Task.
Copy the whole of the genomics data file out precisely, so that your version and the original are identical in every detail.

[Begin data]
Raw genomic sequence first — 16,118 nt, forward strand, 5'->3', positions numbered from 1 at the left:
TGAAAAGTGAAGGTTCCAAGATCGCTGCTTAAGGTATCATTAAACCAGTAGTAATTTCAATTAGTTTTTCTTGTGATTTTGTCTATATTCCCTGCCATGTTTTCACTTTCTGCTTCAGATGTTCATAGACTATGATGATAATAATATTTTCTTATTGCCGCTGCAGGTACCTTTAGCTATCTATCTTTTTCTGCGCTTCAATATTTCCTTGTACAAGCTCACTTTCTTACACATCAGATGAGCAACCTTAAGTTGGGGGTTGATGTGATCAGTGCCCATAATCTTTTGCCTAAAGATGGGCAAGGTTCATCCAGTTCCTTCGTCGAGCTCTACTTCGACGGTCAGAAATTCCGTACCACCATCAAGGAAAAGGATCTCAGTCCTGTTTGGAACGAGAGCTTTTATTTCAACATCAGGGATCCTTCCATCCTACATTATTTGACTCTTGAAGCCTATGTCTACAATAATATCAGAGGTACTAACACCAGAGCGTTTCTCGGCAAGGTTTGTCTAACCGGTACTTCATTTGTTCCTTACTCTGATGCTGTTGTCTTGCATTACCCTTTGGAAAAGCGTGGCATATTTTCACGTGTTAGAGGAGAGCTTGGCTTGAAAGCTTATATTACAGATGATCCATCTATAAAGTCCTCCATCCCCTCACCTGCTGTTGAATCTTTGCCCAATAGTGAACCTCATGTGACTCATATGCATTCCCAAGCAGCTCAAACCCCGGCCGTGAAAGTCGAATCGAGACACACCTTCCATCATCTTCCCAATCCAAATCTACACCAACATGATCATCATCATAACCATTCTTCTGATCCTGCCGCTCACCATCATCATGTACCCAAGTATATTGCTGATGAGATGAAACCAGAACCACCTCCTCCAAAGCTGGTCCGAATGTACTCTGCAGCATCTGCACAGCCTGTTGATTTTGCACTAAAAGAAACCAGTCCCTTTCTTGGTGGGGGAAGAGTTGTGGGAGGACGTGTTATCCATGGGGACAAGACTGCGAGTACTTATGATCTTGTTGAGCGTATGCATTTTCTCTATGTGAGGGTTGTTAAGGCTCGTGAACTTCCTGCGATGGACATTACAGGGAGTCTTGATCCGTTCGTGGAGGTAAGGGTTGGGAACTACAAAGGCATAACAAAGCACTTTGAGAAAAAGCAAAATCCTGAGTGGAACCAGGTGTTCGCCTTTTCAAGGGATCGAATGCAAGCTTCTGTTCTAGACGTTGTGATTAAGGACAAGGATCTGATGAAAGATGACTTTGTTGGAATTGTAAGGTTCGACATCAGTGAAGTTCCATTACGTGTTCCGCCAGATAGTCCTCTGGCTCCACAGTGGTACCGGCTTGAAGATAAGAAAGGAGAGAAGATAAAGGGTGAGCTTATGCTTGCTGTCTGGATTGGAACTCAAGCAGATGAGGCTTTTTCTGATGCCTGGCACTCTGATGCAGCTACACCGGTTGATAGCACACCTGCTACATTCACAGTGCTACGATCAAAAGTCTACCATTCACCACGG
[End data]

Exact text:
Raw genomic sequence first — 16,118 nt, forward strand, 5'->3', positions numbered from 1 at the left:
TGAAAAGTGAAGGTTCCAAGATCGCTGCTTAAGGTATCATTAAACCAGTAGTAATTTCAATTAGTTTTTCTTGTGATTTTGTCTATATTCCCTGCCATGTTTTCACTTTCTGCTTCAGATGTTCATAGACTATGATGATAATAATATTTTCTTATTGCCGCTGCAGGTACCTTTAGCTATCTATCTTTTTCTGCGCTTCAATATTTCCTTGTACAAGCTCACTTTCTTACACATCAGATGAGCAACCTTAAGTTGGGGGTTGATGTGATCAGTGCCCATAATCTTTTGCCTAAAGATGGGCAAGGTTCATCCAGTTCCTTCGTCGAGCTCTACTTCGACGGTCAGAAATTCCGTACCACCATCAAGGAAAAGGATCTCAGTCCTGTTTGGAACGAGAGCTTTTATTTCAACATCAGGGATCCTTCCATCCTACATTATTTGACTCTTGAAGCCTATGTCTACAATAATATCAGAGGTACTAACACCAGAGCGTTTCTCGGCAAGGTTTGTCTAACCGGTACTTCATTTGTTCCTTACTCTGATGCTGTTGTCTTGCATTACCCTTTGGAAAAGCGTGGCATATTTTCACGTGTTAGAGGAGAGCTTGGCTTGAAAGCTTATATTACAGATGATCCATCTATAAAGTCCTCCATCCCCTCACCTGCTGTTGAATCTTTGCCCAATAGTGAACCTCATGTGACTCATATGCATTCCCAAGCAGCTCAAACCCCGGCCGTGAAAGTCGAATCGAGACACACCTTCCATCATCTTCCCAATCCAAATCTACACCAACATGATCATCATCATAACCATTCTTCTGATCCTGCCGCTCACCATCATCATGTACCCAAGTATATTGCTGATGAGATGAAACCAGAACCACCTCCTCCAAAGCTGGTCCGAATGTACTCTGCAGCATCTGCACAGCCTGTTGATTTTGCACTAAAAGAAACCAGTCCCTTTCTTGGTGGGGGAAGAGTTGTGGGAGGACGTGTTATCCATGGGGACAAGACTGCGAGTACTTATGATCTTGTTGAGCGTATGCATTTTCTCTATGTGAGGGTTGTTAAGGCTCGTGAACTTCCTGCGATGGACATTACAGGGAGTCTTGATCCGTTCGTGGAGGTAAGGGTTGGGAACTACAAAGGCATAACAAAGCACTTTGAGAAAAAGCAAAATCCTGAGTGGAACCAGGTGTTCGCCTTTTCAAGGGATCGAATGCAAGCTTCTGTTCTAGACGTTGTGATTAAGGACAAGGATCTGATGAAAGATGACTTTGTTGGAATTGTAAGGTTCGACATCAGTGAAGTTCCATTACGTGTTCCGCCAGATAGTCCTCTGGCTCCACAGTGGTACCGGCTTGAAGATAAGAAAGGAGAGAAGATAAAGGGTGAGCTTATGCTTGCTGTCTGGATTGGAACTCAAGCAGATGAGGCTTTTTCTGATGCCTGGCACTCTGATGCAGCTACACCGGTTGATAGCACACCTGCTACATTCACAGTGCTACGATCAAAAGTCTACCATTCACCACGG